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3 Tips to Ensure Your Labels Can Stand the Heat

Labels can stand the heatMost scientists are used to working with heat. Here, we’ll review some of the factors to consider prior to choosing labels for containers that are exposed to high-temperature applications.

Select heat-resistant labels based on your application

It’s important to use labels that will maintain adherence, resist damage, and maintain printout quality when confronted with elevated temperatures. There are different situations during which your samples may be exposed to high-temperature conditions:

  • Steam autoclaving for glassware and other labware, which requires temperatures as high as 150°C (302°F)
  • Boiling water 100°C (212°F), typically used for sample preparation in SDS-PAGE
  • PCR thermocyclers, which typically include a DNA denaturation step at 95°C (203°F) and heated lids, which can reach up to 110°C

For materials that require autoclaving or boiling water, sterilization labels like Steri-ThermoTAG™ and Steri-LazrTAG™ are available in either permanent or removable. Removable sterilization labels are especially useful, as they can be removed without leaving behind residue on your container, perfect for glassware that is regularly autoclaved and where reidentification is necessary. Autoclave indicator tape and labels  that contain indicator strips showing your material has been sterilized appropriately are also useful tools.

For PCR, many options are available, though we recommend the patent-pending PCR-TagTrax®, which is compatible with all thermocyclers. These tags are made for PCR tubes, tube strips, as well as non-skirted plates, giving an adhesive-free option that provides ample room to print barcodes and text.

Consider chemical resistance and cryogenic storage

Many types of containers that require autoclaving often need to be re-disinfected before use, usually with spray bottles of 70% ethanol solution, bleach, or sanitizing wipes. Here, wrap-around will confer resistance to both autoclaving and short-term chemical exposure. These wrap-around labels can also be used on containers that must be autoclaved prior to cryogenic storage in ultra-low temperature freezers or liquid nitrogen.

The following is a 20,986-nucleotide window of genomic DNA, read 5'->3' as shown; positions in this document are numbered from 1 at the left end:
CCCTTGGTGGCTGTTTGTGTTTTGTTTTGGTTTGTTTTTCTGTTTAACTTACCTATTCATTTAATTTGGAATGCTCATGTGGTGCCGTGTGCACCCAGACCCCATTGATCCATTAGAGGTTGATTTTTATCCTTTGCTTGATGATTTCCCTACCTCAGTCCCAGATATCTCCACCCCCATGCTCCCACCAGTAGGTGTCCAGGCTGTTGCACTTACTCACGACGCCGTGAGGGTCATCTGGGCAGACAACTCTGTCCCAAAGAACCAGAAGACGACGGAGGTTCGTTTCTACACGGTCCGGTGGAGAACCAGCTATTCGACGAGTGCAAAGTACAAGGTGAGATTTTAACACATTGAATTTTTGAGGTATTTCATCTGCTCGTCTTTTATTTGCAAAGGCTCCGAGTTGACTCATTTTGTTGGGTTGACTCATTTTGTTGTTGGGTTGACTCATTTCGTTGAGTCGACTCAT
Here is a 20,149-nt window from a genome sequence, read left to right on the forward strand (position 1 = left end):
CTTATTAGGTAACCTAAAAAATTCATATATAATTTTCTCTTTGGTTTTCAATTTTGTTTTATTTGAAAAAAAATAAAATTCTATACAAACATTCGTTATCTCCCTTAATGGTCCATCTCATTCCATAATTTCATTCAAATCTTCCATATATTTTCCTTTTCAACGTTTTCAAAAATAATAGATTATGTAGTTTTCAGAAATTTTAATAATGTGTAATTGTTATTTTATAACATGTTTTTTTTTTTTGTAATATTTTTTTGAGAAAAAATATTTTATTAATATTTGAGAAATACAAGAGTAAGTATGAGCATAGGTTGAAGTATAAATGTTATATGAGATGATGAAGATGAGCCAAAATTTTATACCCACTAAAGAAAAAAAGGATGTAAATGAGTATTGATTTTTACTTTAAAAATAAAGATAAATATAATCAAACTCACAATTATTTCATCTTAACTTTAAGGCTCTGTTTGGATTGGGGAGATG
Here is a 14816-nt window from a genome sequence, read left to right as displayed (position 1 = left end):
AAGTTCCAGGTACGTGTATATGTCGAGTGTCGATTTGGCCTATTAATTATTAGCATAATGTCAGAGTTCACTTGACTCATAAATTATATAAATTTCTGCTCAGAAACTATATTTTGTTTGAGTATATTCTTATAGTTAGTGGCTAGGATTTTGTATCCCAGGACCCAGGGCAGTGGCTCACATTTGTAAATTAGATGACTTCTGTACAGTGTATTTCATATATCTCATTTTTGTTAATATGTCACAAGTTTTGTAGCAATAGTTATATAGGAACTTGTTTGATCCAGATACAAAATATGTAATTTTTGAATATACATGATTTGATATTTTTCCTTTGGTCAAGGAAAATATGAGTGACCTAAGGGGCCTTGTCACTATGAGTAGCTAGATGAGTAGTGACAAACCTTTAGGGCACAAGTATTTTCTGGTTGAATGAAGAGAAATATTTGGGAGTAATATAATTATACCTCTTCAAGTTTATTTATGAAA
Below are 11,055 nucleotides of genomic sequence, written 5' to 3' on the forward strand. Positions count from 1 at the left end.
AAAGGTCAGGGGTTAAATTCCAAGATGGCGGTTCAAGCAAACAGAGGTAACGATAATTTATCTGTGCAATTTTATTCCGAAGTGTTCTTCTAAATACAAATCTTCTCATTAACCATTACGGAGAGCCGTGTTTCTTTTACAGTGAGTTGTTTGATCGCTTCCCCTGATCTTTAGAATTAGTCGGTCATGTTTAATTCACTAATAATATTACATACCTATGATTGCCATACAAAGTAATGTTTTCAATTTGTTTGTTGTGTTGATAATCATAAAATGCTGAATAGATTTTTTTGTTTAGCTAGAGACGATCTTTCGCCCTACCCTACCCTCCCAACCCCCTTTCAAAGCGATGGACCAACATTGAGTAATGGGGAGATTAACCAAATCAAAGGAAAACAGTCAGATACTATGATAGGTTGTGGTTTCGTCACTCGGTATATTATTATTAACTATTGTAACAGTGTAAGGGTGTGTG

Some applications, like antigen retrieval for immunohistochemistry, require exposure of the label to both high temperatures and harsh buffers. For these types of procedures, we recommend our patent-pending self-laminating thermal-transfer labels for microscope slides, which resist long-term immersion in xylene in addition to antigen retrieval conditions.

Choose an appropriate printing method

Thermal-transfer affords the greatest resistance to most harsh laboratory conditions, including heat, chemical exposure, and freezing. This method utilizes heat to transfer ink from a ribbon onto the label, which are provided in rolls, allowing you to print on demand. Thermal-transfer printing also provides the most options for different label materials, so you’re likely to find the product you need by sticking with thermal-transfer as your printing method. For instance, LabTAG makes high-heat resistant blackout labels for concealing sensitive or confidential information and piggyback labels that help track and organize samples and waste.

Laser and inkjet printers can also be used in high-temperature conditions and provide some resistance to smudging and fading. Because they use sheets of labels, these methods are for printing large batches of identical information and are more adept at including colors, especially inkjet printers.

Direct thermal is the only method of printing that should be entirely avoided for labels subjected to high temperatures. These labels are coated with a leuco dye that turns black when heat is applied. As such, when they are exposed to high temperatures, the entire coating of the label will react and turn black, making your printout completely illegible. Nevertheless, these labels can be used in cases where printed information needs to be intentionally obliterated after being exposed to heat.

It is important to consider your application as well as your labeling surface when choosing heat-resistant labels. Depending on your method of printing, autoclave and heat-resistant labels can be used for a variety of purposes. High temperatures can damage your labels as much as any other stress and sterilization can provide a series of obstacles that your labels need to overcome, including heat, high pressure, and humidity. Selecting the right labels is key to ensure they stay affixed and legible, preventing errors from creeping up in your lab and ruining your experiments.

Autoclave Labels

Alexander Goldberg, Ph.D.
I'm a scientific writer and social media manager for GA International. I have a Ph.D. in biology and previously worked as a post-doc in toxicology and medicine, having studied chronological lifespan in yeast, anti-neoplastic small molecules, and the genetics of tuberous sclerosis complex.

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